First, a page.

Their logic is based on a study conducted with the Hadza community in Tanzania. These hunter-gatherers have a diet that must be much closer to that of our earliest ancestors, rooted in foraging as opposed to agriculture. The Hadza suffer much less from digestive illness–Chron’s, colitis, colon cancer–than do modern Westerners. Though the pattern of gut microbes found have yet to be more seriously researched, there seems to be health benefits of eating seasonally. Some scientists are tentatively naming this synchronization of food ingested and microbes in the gut a biorhythm of sorts.

This is certainly not the first time the hunter-gatherer diet has been looked to for inspiration. The Paleo Diet fad/trend is based in this vein of thought. It’s rich in natural proteins and fats, carbs from fruits and roots, and eliminates dairy, grains, and the cheap highly processed foods that so conveniently line our grocery stores. It has its critics certainly, but it would be interesting to see if the Paleo dieter’s microbiota is more similar to that of the Hadza.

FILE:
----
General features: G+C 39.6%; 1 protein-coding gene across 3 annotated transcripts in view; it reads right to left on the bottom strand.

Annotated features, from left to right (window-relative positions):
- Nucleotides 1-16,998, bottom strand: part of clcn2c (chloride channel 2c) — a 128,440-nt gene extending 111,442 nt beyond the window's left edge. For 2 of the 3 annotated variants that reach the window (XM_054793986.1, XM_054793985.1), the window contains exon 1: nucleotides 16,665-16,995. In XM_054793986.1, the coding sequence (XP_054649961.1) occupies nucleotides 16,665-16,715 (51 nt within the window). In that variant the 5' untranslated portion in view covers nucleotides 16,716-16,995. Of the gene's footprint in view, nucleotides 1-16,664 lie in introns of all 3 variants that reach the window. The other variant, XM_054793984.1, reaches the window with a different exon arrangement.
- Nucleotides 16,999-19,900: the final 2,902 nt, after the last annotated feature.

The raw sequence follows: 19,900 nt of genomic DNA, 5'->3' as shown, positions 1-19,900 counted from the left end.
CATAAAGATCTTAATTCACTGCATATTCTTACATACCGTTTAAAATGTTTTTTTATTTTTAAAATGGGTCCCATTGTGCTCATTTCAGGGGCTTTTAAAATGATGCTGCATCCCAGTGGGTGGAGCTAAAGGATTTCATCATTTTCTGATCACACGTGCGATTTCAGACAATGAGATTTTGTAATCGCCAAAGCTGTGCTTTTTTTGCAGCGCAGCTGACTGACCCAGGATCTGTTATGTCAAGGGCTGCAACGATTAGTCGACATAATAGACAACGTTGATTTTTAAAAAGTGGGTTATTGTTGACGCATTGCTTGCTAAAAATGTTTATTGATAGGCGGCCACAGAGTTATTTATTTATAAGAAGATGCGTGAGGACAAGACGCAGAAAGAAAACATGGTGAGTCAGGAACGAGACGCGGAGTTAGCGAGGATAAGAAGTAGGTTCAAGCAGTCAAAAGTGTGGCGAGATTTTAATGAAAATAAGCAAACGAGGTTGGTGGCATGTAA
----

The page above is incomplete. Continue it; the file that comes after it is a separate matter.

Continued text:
As research in this field continues, it’ll be interesting to see how parallels in diet and its effects on the gut will continue to inform our favorite apt saying: You are what you eat.

 

Organic by any other name: 2017 Dirty Dozen

You have two sets of potatoes in the grocery store.  One is $0.99/lb.  The other is $1.50/lb and has an organic sticker on it.  If you’re like me you sit there thinking, “Why would I pay more for a little sticker?  I’ll pay a little less and save the change.”  Now, let’s find out if we made the right choice.